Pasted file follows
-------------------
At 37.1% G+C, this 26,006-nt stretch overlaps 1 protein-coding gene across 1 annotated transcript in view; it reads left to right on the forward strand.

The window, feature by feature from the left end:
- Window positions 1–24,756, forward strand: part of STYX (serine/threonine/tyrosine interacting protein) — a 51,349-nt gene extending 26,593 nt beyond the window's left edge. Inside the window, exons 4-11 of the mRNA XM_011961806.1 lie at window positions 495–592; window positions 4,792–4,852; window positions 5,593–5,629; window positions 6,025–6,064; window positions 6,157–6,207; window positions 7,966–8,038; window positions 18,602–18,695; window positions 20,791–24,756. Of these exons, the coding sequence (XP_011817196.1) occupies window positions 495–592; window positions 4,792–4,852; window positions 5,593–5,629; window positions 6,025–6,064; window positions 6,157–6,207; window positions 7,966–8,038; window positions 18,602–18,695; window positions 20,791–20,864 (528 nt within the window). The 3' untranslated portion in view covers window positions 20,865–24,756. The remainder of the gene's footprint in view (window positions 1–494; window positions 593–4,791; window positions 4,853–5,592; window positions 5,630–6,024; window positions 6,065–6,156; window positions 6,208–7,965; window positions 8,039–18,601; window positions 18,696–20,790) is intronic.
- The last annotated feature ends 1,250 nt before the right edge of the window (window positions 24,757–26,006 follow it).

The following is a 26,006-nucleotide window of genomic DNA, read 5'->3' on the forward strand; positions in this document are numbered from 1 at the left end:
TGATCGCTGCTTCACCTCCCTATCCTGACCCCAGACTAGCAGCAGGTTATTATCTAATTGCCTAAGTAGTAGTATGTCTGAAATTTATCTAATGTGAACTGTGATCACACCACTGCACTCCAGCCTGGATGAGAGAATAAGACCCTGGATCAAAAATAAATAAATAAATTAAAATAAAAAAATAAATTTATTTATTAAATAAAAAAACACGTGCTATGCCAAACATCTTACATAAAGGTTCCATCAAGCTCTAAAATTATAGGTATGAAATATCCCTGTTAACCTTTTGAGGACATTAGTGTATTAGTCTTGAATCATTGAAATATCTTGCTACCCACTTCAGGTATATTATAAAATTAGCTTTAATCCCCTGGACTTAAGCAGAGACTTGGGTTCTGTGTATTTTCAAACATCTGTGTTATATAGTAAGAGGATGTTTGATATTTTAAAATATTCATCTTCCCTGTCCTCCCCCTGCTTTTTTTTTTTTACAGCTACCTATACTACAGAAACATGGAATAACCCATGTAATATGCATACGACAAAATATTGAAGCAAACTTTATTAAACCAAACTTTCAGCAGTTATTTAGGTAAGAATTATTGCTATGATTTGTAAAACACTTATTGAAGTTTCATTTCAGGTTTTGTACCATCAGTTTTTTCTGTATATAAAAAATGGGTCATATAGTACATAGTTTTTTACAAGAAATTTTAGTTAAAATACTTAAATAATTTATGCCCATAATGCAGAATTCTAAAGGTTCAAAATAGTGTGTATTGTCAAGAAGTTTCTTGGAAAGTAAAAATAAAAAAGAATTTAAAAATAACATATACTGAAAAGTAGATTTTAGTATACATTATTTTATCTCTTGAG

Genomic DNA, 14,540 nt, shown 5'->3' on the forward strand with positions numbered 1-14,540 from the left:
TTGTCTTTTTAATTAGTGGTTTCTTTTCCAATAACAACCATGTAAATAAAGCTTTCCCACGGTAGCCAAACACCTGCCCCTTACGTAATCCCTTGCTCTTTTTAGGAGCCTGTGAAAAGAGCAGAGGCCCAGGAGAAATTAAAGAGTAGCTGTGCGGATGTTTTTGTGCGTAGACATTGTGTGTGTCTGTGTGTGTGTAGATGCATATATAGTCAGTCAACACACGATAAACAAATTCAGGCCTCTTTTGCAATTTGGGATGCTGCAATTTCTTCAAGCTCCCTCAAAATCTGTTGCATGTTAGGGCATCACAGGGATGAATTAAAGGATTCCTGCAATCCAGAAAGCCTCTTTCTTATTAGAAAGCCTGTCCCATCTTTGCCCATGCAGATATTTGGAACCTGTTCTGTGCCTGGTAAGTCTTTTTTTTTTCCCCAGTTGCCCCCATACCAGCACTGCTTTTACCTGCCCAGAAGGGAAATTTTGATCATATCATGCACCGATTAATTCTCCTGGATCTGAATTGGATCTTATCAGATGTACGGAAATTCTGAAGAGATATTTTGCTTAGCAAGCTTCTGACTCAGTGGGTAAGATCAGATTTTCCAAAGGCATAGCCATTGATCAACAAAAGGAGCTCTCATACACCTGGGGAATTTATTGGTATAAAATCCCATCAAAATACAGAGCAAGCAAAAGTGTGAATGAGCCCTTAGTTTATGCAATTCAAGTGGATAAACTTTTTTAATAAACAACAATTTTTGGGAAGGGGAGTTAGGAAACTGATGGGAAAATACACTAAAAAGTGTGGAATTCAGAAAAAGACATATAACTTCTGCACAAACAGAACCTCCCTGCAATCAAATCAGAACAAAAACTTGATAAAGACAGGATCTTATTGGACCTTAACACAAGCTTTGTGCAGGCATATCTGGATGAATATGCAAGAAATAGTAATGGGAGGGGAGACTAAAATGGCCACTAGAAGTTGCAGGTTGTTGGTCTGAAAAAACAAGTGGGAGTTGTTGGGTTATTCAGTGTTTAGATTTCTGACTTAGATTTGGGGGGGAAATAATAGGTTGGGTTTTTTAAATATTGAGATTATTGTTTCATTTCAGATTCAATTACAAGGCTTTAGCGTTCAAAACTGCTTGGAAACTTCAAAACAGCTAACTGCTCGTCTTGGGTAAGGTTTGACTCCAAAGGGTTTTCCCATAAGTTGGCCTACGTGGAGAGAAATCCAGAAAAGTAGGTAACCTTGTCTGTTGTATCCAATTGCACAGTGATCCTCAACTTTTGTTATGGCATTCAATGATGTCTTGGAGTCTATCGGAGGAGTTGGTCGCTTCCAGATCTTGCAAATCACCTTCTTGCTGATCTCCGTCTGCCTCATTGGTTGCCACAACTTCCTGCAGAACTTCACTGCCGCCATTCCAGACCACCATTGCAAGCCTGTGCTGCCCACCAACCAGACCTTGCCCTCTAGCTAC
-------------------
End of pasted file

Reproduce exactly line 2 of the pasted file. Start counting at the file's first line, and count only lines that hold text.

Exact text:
The window, feature by feature from the left end: